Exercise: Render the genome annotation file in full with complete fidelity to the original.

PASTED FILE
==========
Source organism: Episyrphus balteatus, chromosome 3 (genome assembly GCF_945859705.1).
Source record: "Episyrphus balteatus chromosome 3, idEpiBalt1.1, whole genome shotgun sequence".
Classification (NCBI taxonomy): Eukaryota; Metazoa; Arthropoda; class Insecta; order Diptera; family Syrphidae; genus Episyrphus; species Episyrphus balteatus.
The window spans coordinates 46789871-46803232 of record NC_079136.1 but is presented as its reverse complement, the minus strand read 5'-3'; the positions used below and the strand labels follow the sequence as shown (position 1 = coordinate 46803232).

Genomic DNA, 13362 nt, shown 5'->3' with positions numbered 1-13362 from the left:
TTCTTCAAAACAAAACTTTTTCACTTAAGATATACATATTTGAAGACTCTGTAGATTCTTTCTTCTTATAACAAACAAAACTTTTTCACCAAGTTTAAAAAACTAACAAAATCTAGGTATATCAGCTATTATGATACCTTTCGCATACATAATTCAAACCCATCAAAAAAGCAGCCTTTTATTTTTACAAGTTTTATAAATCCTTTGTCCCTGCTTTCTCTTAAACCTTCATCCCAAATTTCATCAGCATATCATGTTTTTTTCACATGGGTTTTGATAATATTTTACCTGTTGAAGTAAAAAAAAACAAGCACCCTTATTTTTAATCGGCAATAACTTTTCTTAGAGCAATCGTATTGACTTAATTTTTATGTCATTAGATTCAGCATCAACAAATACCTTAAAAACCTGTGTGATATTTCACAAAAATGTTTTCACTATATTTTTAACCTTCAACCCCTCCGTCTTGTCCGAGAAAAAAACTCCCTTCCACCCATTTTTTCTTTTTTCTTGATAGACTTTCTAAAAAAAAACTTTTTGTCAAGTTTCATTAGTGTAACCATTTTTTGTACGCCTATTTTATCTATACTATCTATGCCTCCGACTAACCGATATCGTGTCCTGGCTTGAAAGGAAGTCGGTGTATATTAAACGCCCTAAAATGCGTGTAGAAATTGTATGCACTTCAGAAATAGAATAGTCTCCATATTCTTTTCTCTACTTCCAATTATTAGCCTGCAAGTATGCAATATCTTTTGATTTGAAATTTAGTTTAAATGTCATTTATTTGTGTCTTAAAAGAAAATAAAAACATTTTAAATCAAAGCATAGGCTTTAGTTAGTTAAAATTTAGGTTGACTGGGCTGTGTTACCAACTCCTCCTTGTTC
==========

Source organism: Episyrphus balteatus, chromosome 3 (genome assembly GCF_945859705.1).
Source record: "Episyrphus balteatus chromosome 3, idEpiBalt1.1, whole genome shotgun sequence".
Classification (NCBI taxonomy): Eukaryota; Metazoa; Arthropoda; class Insecta; order Diptera; family Syrphidae; genus Episyrphus; species Episyrphus balteatus.
The window spans coordinates 46789871-46803232 of record NC_079136.1 but is presented as its reverse complement, the minus strand read 5'-3'; the positions used below and the strand labels follow the sequence as shown (position 1 = coordinate 46803232).

Genomic DNA, 13362 nt, shown 5'->3' with positions numbered 1-13362 from the left:
TTCTTCAAAACAAAACTTTTTCACTTAAGATATACATATTTGAAGACTCTGTAGATTCTTTCTTCTTATAACAAACAAAACTTTTTCACCAAGTTTAAAAAACTAACAAAATCTAGGTATATCAGCTATTATGATACCTTTCGCATACATAATTCAAACCCATCAAAAAAGCAGCCTTTTATTTTTACAAGTTTTATAAATCCTTTGTCCCTGCTTTCTCTTAAACCTTCATCCCAAATTTCATCAGCATATCATGTTTTTTTCACATGGGTTTTGATAATATTTTACCTGTTGAAGTAAAAAAAAACAAGCACCCTTATTTTTAATCGGCAATAACTTTTCTTAGAGCAATCGTATTGACTTAATTTTTATGTCATTAGATTCAGCATCAACAAATACCTTAAAAACCTGTGTGATATTTCACAAAAATGTTTTCACTATATTTTTAACCTTCAACCCCTCCGTCTTGTCCGAGAAAAAAACTCCCTTCCACCCATTTTTTCTTTTTTCTTGATAGACTTTCTAAAAAAAAACTTTTTGTCAAGTTTCATTAGTGTAACCATTTTTTGTACGCCTATTTTATCTATACTATCTATGCCTCCGACTAACCGATATCGTGTCCTGGCTTGAAAGGAAGTCGGTGTATATTAAACGCCCTAAAATGCGTGTAGAAATTGTATGCACTTCAGAAATAGAATAGTCTCCATATTCTTTTCTCTACTTCCAATTATTAGCCTGCAAGTATGCAATATCTTTTGATTTGAAATTTAGTTTAAATGTCATTTATTTGTGTCTTAAAAGAAAATAAAAACATTTTAAATCAAAGCATAGGCTTTAGTTAGTTAAAATTTAGGTTGACTGGGCTGTGTTACCAACTCCTCCTTGTTC